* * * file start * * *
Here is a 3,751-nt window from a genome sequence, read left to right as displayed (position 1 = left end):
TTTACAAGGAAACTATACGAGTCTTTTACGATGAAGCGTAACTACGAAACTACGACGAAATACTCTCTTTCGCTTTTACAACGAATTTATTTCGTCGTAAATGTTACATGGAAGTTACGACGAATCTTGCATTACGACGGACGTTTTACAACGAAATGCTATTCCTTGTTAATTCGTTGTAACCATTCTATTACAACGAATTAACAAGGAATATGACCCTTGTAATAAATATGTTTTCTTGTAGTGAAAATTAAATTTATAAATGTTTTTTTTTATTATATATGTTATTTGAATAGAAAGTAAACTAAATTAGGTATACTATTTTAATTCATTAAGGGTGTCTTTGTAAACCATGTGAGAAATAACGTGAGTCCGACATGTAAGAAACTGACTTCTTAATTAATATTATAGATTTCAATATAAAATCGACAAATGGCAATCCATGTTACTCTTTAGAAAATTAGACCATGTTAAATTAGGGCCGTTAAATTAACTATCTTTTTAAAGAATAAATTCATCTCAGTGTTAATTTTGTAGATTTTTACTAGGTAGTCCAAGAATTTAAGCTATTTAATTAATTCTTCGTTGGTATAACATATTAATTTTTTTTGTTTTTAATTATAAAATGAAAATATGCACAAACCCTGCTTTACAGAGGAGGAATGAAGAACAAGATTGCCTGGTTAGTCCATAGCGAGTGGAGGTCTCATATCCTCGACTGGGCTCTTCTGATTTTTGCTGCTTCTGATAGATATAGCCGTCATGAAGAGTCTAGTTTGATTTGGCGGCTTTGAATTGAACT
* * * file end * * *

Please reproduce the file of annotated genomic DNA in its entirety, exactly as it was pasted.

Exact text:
Here is a 3,751-nt window from a genome sequence, read left to right as displayed (position 1 = left end):
TTTACAAGGAAACTATACGAGTCTTTTACGATGAAGCGTAACTACGAAACTACGACGAAATACTCTCTTTCGCTTTTACAACGAATTTATTTCGTCGTAAATGTTACATGGAAGTTACGACGAATCTTGCATTACGACGGACGTTTTACAACGAAATGCTATTCCTTGTTAATTCGTTGTAACCATTCTATTACAACGAATTAACAAGGAATATGACCCTTGTAATAAATATGTTTTCTTGTAGTGAAAATTAAATTTATAAATGTTTTTTTTTATTATATATGTTATTTGAATAGAAAGTAAACTAAATTAGGTATACTATTTTAATTCATTAAGGGTGTCTTTGTAAACCATGTGAGAAATAACGTGAGTCCGACATGTAAGAAACTGACTTCTTAATTAATATTATAGATTTCAATATAAAATCGACAAATGGCAATCCATGTTACTCTTTAGAAAATTAGACCATGTTAAATTAGGGCCGTTAAATTAACTATCTTTTTAAAGAATAAATTCATCTCAGTGTTAATTTTGTAGATTTTTACTAGGTAGTCCAAGAATTTAAGCTATTTAATTAATTCTTCGTTGGTATAACATATTAATTTTTTTTGTTTTTAATTATAAAATGAAAATATGCACAAACCCTGCTTTACAGAGGAGGAATGAAGAACAAGATTGCCTGGTTAGTCCATAGCGAGTGGAGGTCTCATATCCTCGACTGGGCTCTTCTGATTTTTGCTGCTTCTGATAGATATAGCCGTCATGAAGAGTCTAGTTTGATTTGGCGGCTTTGAATTGAACT